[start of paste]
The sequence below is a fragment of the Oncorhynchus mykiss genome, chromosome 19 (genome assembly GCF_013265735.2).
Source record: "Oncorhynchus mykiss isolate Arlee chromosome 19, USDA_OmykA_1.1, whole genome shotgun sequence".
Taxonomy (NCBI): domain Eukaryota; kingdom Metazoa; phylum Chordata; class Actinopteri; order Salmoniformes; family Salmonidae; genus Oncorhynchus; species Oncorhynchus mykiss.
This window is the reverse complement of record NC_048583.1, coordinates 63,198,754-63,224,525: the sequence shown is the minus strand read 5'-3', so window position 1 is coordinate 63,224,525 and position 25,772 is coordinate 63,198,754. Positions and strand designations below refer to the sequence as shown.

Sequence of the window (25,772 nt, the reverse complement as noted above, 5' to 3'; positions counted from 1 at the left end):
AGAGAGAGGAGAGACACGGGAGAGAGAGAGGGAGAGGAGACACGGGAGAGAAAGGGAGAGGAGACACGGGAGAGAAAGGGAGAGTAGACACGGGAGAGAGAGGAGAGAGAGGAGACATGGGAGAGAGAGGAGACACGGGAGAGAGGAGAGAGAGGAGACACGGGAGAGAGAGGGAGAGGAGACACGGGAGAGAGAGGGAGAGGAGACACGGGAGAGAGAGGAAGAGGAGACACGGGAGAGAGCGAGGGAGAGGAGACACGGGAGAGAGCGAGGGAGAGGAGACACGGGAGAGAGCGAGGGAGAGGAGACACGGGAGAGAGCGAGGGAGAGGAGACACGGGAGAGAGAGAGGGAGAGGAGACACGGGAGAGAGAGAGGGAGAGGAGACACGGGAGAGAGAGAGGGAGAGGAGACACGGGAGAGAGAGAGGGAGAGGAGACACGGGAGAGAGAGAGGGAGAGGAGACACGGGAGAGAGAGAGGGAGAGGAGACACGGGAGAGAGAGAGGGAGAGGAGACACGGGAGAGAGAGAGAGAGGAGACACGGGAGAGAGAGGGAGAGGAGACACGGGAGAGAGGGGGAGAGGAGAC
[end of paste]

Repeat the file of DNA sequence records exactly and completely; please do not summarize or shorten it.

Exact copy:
The sequence below is a fragment of the Oncorhynchus mykiss genome, chromosome 19 (genome assembly GCF_013265735.2).
Source record: "Oncorhynchus mykiss isolate Arlee chromosome 19, USDA_OmykA_1.1, whole genome shotgun sequence".
Taxonomy (NCBI): domain Eukaryota; kingdom Metazoa; phylum Chordata; class Actinopteri; order Salmoniformes; family Salmonidae; genus Oncorhynchus; species Oncorhynchus mykiss.
This window is the reverse complement of record NC_048583.1, coordinates 63,198,754-63,224,525: the sequence shown is the minus strand read 5'-3', so window position 1 is coordinate 63,224,525 and position 25,772 is coordinate 63,198,754. Positions and strand designations below refer to the sequence as shown.

Sequence of the window (25,772 nt, the reverse complement as noted above, 5' to 3'; positions counted from 1 at the left end):
AGAGAGAGGAGAGACACGGGAGAGAGAGAGGGAGAGGAGACACGGGAGAGAAAGGGAGAGGAGACACGGGAGAGAAAGGGAGAGTAGACACGGGAGAGAGAGGAGAGAGAGGAGACATGGGAGAGAGAGGAGACACGGGAGAGAGGAGAGAGAGGAGACACGGGAGAGAGAGGGAGAGGAGACACGGGAGAGAGAGGGAGAGGAGACACGGGAGAGAGAGGAAGAGGAGACACGGGAGAGAGCGAGGGAGAGGAGACACGGGAGAGAGCGAGGGAGAGGAGACACGGGAGAGAGCGAGGGAGAGGAGACACGGGAGAGAGCGAGGGAGAGGAGACACGGGAGAGAGAGAGGGAGAGGAGACACGGGAGAGAGAGAGGGAGAGGAGACACGGGAGAGAGAGAGGGAGAGGAGACACGGGAGAGAGAGAGGGAGAGGAGACACGGGAGAGAGAGAGGGAGAGGAGACACGGGAGAGAGAGAGGGAGAGGAGACACGGGAGAGAGAGAGGGAGAGGAGACACGGGAGAGAGAGAGAGAGGAGACACGGGAGAGAGAGGGAGAGGAGACACGGGAGAGAGGGGGAGAGGAGAC